Year Of The Rabbit

Year Of The Rabbit

Year Of The Rabbit


Year Of The Rabbit is the latest musical venture of multi-instrumentalist Ken Andrews, formerly responsible for the spacey alternative rock of Failure in the ’90s and perhaps best known these days for his increasingly valuable talents as a producer/mixer for such acts as A Perfect Circle, Tenacious D, Creeper Lagoon and Blinker The Star. Along for the ride this time are recruits Tim Dow (Shiner) and Jeff Garber (Castor, National Skyline).

For those of us not keeping track, Andrews’ last project, On, was a largely solo affair which found him dressing up his pop-rock sensibilities with industrial/synth elements, the result of which came off sounding like a slightly more mellow version of God Lives Underwater or even Nine Inch Nails, if Trent Reznor had spent his formative years developing a Ketamine habit. It was a good solid effort, but unfortunately never really got the attention it deserved.

In the wake of that, it seems that Andrews has abandoned (at least temporarily) some of these characteristics to refocus on a more straightforward rock-oriented sound. Three minutes into Year Of The Rabbit’s eponymous debut, I realize that I’ve heard this all before. It’s the post-grunge ghost of Failure, resurrected, and infused with greater amounts of radio-friendly pop for wide-spread consumption. This fact, in and of itself, isn’t a bad thing necessarily. In fact, I’d personally love to hear a proper Failure reunion album. But without Greg Edwards (currently of Autolux) involved, it’s just not the same.

Year of the Rabbit suffers from two major problems. First, the sound feels somewhat dated. It contains many of the elements that made Failure great, but seems to be missing that special something that makes it feel truly timeless. I can’t even describe exactly why it is that I feel that way, I just do. Of course, that’s not to say that it’s bad, really, or that there aren’t any rewarding moments. Many of the songs are decent radio-friendly nuggets that could do quite well, given the right promotion. There’s just something about the music here that makes me think there would have been a better chance of that happening were it recorded 10 years ago in the height of the post-Nirvana alt-rock boom.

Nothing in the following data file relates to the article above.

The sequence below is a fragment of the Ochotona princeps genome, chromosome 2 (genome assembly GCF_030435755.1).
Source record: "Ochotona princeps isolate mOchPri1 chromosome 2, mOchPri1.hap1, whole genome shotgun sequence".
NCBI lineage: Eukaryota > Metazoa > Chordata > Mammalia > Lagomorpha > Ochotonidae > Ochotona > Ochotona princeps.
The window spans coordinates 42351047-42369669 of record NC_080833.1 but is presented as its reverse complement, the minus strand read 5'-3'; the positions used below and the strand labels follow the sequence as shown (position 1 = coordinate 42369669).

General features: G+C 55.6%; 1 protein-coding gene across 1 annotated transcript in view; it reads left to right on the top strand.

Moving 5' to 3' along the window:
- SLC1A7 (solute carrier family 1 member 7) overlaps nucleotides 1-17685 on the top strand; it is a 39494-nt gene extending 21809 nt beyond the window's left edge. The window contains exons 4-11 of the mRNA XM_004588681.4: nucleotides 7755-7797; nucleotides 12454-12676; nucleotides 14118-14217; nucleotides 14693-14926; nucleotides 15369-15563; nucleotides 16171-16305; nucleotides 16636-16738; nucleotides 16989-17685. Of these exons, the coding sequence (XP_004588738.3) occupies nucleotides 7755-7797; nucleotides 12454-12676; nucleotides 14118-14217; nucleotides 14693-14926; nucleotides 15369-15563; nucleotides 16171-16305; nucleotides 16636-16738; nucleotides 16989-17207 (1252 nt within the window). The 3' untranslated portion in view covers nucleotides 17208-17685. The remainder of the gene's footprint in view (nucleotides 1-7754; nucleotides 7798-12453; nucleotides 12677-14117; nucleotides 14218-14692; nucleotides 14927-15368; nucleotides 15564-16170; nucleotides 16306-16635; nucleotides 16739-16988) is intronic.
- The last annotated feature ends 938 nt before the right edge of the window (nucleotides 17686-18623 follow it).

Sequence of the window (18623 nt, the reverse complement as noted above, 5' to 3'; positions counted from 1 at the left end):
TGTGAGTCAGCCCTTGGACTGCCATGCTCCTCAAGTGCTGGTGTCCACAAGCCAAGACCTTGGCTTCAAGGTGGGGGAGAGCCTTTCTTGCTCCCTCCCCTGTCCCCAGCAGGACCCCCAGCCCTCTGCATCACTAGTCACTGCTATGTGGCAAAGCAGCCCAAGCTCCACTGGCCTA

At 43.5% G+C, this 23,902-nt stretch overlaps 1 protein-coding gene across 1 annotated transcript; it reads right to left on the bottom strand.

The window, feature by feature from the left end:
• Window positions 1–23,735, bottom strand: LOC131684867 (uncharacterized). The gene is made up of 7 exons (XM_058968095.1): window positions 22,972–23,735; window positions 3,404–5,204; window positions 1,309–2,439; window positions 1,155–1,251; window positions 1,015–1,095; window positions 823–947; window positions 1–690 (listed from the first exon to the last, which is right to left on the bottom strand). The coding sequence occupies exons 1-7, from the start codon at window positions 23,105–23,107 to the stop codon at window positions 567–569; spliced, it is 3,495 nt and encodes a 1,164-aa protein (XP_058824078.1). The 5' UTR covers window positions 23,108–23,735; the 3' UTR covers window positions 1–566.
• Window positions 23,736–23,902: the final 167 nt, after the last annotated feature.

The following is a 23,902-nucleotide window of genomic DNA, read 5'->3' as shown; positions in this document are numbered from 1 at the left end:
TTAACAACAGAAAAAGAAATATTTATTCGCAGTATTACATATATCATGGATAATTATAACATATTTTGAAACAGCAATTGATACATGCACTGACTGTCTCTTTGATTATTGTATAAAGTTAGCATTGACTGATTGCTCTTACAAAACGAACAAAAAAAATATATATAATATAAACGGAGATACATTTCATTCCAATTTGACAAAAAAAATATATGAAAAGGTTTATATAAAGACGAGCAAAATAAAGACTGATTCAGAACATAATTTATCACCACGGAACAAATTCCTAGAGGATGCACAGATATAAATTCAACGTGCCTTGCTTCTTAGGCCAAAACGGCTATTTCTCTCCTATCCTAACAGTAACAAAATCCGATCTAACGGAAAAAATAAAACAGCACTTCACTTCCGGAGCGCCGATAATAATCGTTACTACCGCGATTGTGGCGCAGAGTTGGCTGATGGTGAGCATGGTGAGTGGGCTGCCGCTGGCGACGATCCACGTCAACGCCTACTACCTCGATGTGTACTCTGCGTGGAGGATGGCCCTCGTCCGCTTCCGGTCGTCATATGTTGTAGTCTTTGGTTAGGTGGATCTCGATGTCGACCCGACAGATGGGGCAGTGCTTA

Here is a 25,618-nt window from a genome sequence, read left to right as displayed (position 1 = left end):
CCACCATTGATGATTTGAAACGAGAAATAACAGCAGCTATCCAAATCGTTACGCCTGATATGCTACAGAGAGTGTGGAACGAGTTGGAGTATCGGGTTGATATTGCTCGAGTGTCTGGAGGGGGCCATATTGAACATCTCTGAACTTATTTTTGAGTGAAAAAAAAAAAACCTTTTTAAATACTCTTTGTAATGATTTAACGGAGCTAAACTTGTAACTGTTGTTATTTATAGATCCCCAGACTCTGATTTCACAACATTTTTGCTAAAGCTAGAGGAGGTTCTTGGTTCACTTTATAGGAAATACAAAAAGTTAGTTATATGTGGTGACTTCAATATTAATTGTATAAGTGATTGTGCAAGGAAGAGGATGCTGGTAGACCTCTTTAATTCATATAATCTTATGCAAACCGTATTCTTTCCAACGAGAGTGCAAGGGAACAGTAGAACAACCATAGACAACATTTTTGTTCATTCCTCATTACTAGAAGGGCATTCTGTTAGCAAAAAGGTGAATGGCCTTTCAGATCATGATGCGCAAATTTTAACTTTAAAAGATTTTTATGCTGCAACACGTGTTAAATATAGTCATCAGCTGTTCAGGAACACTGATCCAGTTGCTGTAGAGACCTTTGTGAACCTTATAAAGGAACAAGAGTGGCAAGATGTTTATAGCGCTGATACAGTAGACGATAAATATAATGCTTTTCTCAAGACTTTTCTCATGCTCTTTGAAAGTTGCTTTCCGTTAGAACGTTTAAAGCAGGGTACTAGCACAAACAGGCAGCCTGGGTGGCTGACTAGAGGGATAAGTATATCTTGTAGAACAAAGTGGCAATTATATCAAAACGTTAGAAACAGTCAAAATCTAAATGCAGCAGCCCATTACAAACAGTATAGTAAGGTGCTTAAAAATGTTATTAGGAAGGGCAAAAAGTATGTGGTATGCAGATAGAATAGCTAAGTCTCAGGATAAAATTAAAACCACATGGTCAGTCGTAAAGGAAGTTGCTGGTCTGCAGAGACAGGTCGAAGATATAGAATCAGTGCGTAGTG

The second, and larger, problem is that the majority of YOTR comes off as more than a little empty, emotionless, boring even. “Let It Go” is a prime example of this. Two minutes into the track my first time through, I’m already hitting the skip button. And I feel bad about doing that, I honestly do. It’s just missing the appropriate level of depth, or heart, or that something… that special something; something that I would have expected to find here, something that I know these guys are capable of delivering. The whole album feels effortless, like a semester project they turned in early.

However, despite the album’s problems, the band repeatedly proves that they know how to craft a catchy hook or two, particularly in the choruses of songs like “Hunted,” “Lie Down” and the nice little acoustic number “Hold Me Up.” And as expected, the production quality here is top-notch, once again illustrating Andrews’ adeptness at the fine art of knob-twiddling. Based on the strength of these elements and the past accomplishments of this group as a whole, I have to believe that the Rabitteers are capable of more than we see here. Next time around, hopefully.

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